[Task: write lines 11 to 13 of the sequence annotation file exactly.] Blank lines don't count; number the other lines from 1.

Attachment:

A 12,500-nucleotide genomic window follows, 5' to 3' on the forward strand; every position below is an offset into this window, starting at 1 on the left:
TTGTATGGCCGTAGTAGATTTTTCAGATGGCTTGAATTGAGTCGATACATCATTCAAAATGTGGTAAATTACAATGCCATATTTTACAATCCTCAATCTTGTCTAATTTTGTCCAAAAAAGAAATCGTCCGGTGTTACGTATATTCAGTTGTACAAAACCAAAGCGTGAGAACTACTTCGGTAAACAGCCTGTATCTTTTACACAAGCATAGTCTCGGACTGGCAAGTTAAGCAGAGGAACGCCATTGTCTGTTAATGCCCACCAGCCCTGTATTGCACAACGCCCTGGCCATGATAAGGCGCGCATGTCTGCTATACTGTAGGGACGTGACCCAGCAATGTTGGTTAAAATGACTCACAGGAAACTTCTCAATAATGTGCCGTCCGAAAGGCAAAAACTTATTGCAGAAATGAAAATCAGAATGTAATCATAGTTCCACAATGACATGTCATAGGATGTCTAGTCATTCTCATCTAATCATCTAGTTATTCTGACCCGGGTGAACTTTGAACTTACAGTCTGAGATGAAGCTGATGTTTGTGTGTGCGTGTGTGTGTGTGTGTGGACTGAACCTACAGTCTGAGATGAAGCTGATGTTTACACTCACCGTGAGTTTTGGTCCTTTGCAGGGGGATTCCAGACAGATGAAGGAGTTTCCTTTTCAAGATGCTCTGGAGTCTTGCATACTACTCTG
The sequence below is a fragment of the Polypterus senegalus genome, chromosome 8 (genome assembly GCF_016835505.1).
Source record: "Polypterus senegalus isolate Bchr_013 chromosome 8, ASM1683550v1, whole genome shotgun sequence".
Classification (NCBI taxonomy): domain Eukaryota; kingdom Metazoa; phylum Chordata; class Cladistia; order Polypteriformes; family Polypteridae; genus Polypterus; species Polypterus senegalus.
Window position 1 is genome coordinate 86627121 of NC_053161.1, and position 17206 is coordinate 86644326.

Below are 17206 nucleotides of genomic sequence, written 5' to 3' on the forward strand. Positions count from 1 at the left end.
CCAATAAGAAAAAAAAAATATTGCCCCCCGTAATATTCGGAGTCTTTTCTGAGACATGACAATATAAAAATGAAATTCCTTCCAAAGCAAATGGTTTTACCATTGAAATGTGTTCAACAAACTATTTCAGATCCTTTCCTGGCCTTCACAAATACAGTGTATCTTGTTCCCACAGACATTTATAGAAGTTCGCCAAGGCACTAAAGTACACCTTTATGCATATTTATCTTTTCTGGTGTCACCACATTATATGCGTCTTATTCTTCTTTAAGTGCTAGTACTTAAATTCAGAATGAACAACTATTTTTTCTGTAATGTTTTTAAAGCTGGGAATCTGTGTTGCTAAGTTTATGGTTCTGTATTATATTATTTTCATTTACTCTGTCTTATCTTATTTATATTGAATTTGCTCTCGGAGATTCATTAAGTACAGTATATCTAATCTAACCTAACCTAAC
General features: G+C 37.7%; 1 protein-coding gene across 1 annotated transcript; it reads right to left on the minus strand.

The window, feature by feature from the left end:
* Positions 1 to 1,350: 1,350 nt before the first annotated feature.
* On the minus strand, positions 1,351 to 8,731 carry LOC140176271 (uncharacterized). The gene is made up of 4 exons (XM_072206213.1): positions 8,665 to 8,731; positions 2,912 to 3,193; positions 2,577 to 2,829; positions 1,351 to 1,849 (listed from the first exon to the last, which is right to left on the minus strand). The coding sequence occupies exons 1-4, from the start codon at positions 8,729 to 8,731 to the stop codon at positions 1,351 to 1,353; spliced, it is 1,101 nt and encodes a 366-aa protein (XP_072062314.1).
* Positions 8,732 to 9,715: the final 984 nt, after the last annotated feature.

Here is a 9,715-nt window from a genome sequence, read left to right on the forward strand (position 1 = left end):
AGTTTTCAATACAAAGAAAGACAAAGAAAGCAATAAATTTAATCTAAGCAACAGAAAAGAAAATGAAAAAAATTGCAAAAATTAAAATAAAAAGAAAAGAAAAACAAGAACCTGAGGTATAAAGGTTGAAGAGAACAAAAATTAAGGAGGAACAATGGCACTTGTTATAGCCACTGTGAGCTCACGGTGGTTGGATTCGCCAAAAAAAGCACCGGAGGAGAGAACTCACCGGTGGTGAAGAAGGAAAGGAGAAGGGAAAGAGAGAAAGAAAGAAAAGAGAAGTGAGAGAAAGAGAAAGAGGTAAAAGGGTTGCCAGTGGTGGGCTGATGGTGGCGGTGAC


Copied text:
* Positions 1 to 1,350: 1,350 nt before the first annotated feature.
* On the minus strand, positions 1,351 to 8,731 carry LOC140176271 (uncharacterized). The gene is made up of 4 exons (XM_072206213.1): positions 8,665 to 8,731; positions 2,912 to 3,193; positions 2,577 to 2,829; positions 1,351 to 1,849 (listed from the first exon to the last, which is right to left on the minus strand). The coding sequence occupies exons 1-4, from the start codon at positions 8,729 to 8,731 to the stop codon at positions 1,351 to 1,353; spliced, it is 1,101 nt and encodes a 366-aa protein (XP_072062314.1).
* Positions 8,732 to 9,715: the final 984 nt, after the last annotated feature.